Researchers from Queen’s University Belfast have found noise pollution is threatening the survival of more than 100 different species.
The researchers found that noise affects the behavior of a wide range of species including amphibians, birds, fish, mammals and reptilians.
This meta-study, published today in Biology Letters, provides the first quantitative evidence for legislative bodies to regulate noise pollution more effectively.
The World Health Organization has said noise is one of the most hazardous forms of pollution. This new meta-study found it doesn’t just cause ill effects in humans, but also on the biology and physiology of all animal groups studied. The researchers suggest that noise pollution affecting animals is the norm, not the exception.
The study analyzed the effects of noise in over one hundred species, which were divided into seven groups: amphibians, arthropods, birds, fish, mammals, molluscs and reptiles.
Lead author Dr. Hansjoerg Kunc, from the School of Biological Sciences at Queen’s University Belfast, said: “The study found clear evidence that noise pollution affects all of the seven groups of species and that the different groups did not differ in their response to noise.”
The research highlighted a number of threats caused by noise pollution to a range of species, which could have implications for survival and population.
Many species of amphibians, birds, insects and mammals communicate by producing acoustic signals. In doing so, individuals share vital information, such as choosing a mate or warning family members of potential threats such as predators. If noise pollution reduces the ability to communicate this vital information, it will impact on their survival.
While noise pollution prevents some animals from escaping predators, conversely it can also inhibit some animals in their quest to find prey. Animals such as bats and owls rely on the sounds of their potential prey. Noise pollution makes it more challenging to hear and therefore find their prey, forcing them to invest more time in sourcing food, which could lead to a decline in these species.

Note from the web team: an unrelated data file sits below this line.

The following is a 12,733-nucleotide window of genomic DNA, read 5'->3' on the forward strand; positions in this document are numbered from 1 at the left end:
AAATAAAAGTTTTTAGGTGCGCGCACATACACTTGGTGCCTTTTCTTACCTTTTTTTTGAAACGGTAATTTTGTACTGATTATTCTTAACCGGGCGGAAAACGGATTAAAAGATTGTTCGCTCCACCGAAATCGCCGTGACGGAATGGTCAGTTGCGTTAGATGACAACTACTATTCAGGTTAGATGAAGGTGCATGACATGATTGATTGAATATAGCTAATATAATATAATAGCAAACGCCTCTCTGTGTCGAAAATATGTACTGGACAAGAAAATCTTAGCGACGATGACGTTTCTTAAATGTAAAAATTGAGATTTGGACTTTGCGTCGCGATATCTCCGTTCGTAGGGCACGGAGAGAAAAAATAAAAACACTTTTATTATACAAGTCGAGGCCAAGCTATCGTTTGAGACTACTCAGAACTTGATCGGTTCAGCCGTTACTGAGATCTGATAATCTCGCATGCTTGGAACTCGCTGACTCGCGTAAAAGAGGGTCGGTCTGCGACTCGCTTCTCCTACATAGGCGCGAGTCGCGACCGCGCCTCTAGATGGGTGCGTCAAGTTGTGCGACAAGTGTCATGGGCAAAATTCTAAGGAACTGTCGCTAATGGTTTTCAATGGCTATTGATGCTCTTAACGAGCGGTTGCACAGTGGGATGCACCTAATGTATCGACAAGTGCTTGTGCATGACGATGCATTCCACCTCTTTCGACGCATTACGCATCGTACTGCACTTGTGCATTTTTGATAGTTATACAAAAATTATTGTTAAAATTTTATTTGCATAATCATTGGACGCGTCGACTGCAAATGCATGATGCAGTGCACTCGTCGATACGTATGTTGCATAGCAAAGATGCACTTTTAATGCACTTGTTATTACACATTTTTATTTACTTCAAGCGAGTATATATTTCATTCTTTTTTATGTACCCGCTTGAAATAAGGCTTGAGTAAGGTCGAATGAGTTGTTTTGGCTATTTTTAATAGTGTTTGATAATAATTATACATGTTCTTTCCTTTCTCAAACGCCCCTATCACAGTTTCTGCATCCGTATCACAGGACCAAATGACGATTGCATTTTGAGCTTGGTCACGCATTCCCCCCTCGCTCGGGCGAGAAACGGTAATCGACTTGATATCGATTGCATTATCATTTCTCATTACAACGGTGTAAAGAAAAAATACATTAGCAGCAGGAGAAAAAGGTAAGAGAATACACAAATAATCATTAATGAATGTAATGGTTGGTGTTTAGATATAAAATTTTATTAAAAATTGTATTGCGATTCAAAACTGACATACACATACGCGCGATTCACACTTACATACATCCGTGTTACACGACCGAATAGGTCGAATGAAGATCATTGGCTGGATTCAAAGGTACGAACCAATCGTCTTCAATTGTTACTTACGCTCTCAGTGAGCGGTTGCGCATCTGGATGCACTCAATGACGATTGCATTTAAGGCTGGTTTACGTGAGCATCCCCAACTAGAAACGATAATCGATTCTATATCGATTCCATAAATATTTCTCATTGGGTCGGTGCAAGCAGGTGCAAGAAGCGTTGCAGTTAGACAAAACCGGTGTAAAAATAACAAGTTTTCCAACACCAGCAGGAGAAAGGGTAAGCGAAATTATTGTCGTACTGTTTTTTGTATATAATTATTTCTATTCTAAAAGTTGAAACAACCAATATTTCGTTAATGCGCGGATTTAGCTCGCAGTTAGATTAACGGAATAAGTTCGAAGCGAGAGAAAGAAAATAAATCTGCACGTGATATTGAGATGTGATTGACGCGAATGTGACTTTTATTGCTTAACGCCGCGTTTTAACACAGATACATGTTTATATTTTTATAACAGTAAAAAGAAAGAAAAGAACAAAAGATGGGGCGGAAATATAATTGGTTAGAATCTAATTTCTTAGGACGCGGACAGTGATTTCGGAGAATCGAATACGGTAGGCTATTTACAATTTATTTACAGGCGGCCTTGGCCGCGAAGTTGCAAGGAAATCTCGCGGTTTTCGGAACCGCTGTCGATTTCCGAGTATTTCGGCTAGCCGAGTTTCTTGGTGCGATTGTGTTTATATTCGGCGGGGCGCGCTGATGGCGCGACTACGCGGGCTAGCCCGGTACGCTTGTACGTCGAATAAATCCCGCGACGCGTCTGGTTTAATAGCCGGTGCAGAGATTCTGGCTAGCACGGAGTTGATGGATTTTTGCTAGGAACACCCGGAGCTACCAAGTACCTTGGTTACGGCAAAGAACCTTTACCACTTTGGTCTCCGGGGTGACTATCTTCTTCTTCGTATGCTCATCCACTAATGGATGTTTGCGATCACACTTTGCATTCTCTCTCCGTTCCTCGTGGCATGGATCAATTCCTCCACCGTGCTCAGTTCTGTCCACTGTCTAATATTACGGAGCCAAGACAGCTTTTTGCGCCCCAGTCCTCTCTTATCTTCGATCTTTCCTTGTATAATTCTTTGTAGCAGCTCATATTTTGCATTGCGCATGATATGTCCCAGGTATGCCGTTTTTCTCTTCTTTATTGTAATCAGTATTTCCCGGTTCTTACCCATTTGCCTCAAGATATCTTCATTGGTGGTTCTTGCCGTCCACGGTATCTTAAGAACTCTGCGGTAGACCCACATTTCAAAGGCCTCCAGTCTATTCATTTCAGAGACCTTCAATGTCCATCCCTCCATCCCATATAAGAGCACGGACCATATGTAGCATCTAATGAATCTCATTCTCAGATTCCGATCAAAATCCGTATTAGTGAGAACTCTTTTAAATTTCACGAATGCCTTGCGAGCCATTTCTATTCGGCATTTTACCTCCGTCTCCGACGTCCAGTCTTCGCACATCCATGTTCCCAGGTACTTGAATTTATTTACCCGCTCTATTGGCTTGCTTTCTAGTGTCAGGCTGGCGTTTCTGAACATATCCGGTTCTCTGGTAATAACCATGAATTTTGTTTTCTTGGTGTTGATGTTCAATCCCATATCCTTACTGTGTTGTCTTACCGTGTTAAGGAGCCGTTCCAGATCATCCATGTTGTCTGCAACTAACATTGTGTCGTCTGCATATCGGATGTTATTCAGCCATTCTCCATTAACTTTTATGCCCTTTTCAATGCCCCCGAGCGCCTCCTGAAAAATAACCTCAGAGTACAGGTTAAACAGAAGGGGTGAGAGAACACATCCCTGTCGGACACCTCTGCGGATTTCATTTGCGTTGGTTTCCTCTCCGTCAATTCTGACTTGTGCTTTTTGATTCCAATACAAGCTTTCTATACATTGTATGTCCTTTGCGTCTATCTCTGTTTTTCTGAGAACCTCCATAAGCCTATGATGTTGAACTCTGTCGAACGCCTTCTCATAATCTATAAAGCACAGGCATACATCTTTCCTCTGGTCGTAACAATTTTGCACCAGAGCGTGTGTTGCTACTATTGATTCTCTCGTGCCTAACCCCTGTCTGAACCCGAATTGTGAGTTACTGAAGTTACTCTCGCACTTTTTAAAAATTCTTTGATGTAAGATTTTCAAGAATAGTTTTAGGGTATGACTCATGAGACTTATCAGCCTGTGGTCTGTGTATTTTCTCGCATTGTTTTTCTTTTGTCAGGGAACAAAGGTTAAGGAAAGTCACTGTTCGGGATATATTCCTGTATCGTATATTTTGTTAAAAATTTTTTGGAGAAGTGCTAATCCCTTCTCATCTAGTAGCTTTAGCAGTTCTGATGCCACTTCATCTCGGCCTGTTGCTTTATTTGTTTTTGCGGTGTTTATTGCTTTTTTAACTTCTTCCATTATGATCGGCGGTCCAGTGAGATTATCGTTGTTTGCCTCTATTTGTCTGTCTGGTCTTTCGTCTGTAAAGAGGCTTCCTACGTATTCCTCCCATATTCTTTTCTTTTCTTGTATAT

In the aquatic world, fish larvae find their home based on the sound emitted by reefs. Increased noise pollution in the sea, mainly as a result of ships, makes it more difficult for fish larvae to find suitable reefs, meaning many will choose less suitable reefs, which could reduce their lifespan.
The researchers found that noise pollution also has a huge impact on the natural migration of animals. Many birds will avoid noise polluted areas during migration, which in turn affects where they will establish their long-term homes to raise their young. These changes in distribution of species can in turn affect ecosystem health, as each species forms an integral part in maintaining the functioning of a specific ecosystem.
Dr. Kunc concluded: “This large scale quantitative study provides significant evidence that noise pollution must be considered as a serious form of man-made environmental change and pollution, illustrating how it affects so many aquatic and terrestrial species. Noise must be considered as a global pollutant and we need to develop strategies to protect animals from noise for their livelihoods.”
Featured image: noise pollution makes it more difficult for owls to use sound to find their prey.